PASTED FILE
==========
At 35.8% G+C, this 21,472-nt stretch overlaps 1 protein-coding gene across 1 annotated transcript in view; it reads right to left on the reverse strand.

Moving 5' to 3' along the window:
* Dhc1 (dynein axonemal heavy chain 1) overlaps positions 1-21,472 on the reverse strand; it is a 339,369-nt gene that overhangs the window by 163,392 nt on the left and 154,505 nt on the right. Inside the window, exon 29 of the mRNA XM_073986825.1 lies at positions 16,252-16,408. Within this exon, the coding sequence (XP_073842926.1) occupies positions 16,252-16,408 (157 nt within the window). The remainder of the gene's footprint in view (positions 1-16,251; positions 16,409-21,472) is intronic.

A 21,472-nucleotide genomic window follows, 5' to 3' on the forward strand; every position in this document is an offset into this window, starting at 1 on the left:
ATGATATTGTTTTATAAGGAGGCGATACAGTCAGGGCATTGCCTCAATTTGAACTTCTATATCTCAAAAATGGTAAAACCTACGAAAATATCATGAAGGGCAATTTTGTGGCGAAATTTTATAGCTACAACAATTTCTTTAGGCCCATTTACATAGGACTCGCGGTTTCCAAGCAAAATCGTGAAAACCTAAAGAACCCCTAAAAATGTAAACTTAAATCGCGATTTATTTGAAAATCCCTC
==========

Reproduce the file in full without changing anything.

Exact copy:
At 35.8% G+C, this 21,472-nt stretch overlaps 1 protein-coding gene across 1 annotated transcript in view; it reads right to left on the reverse strand.

Moving 5' to 3' along the window:
* Dhc1 (dynein axonemal heavy chain 1) overlaps positions 1-21,472 on the reverse strand; it is a 339,369-nt gene that overhangs the window by 163,392 nt on the left and 154,505 nt on the right. Inside the window, exon 29 of the mRNA XM_073986825.1 lies at positions 16,252-16,408. Within this exon, the coding sequence (XP_073842926.1) occupies positions 16,252-16,408 (157 nt within the window). The remainder of the gene's footprint in view (positions 1-16,251; positions 16,409-21,472) is intronic.

A 21,472-nucleotide genomic window follows, 5' to 3' on the forward strand; every position in this document is an offset into this window, starting at 1 on the left:
ATGATATTGTTTTATAAGGAGGCGATACAGTCAGGGCATTGCCTCAATTTGAACTTCTATATCTCAAAAATGGTAAAACCTACGAAAATATCATGAAGGGCAATTTTGTGGCGAAATTTTATAGCTACAACAATTTCTTTAGGCCCATTTACATAGGACTCGCGGTTTCCAAGCAAAATCGTGAAAACCTAAAGAACCCCTAAAAATGTAAACTTAAATCGCGATTTATTTGAAAATCCCTC